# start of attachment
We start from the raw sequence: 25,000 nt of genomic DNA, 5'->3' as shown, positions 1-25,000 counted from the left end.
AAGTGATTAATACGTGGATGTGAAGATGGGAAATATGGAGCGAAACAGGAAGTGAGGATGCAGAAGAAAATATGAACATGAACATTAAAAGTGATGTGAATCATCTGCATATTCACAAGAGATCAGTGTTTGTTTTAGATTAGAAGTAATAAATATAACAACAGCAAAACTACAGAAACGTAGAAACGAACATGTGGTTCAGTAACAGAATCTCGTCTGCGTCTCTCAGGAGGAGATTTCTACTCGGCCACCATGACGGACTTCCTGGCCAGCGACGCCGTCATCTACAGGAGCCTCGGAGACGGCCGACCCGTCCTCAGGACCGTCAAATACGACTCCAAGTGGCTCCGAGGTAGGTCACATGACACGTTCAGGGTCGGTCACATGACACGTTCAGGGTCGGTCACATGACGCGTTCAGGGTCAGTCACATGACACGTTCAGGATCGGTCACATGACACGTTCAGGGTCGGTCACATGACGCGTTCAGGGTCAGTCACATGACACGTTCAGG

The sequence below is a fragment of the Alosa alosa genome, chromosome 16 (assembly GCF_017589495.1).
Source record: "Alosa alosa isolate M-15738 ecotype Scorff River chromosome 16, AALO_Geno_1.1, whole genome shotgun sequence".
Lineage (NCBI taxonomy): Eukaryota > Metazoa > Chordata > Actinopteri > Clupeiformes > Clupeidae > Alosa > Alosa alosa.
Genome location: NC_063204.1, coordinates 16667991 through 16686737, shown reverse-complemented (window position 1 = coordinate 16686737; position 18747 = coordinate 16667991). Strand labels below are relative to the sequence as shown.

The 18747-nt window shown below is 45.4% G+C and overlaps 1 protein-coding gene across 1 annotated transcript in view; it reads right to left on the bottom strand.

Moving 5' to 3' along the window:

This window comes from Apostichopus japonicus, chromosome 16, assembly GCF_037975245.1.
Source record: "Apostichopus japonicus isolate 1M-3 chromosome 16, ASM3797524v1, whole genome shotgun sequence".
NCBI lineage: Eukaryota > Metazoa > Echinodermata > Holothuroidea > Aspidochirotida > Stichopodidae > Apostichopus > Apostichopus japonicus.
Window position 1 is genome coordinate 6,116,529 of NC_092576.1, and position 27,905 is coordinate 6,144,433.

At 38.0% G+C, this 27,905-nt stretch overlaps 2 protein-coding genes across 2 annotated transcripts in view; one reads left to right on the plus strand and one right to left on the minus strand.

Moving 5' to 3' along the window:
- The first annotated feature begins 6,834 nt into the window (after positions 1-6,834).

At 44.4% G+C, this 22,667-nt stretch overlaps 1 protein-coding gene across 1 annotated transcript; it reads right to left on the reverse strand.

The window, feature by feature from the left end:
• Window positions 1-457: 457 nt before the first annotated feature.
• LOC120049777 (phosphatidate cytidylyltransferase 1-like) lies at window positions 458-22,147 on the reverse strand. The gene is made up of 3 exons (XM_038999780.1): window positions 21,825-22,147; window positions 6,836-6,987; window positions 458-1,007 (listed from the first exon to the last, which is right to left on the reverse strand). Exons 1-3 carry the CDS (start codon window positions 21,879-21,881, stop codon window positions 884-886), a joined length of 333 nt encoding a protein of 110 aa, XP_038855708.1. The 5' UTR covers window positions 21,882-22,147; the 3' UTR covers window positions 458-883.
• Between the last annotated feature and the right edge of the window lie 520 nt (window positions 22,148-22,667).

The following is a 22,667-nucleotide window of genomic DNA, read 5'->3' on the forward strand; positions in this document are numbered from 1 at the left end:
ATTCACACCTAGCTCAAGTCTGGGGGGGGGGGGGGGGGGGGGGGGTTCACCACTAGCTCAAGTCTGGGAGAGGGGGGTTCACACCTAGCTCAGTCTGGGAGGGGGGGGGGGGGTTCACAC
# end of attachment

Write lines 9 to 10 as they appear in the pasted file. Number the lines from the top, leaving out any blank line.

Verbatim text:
This window comes from Apostichopus japonicus, chromosome 16, assembly GCF_037975245.1.
Source record: "Apostichopus japonicus isolate 1M-3 chromosome 16, ASM3797524v1, whole genome shotgun sequence".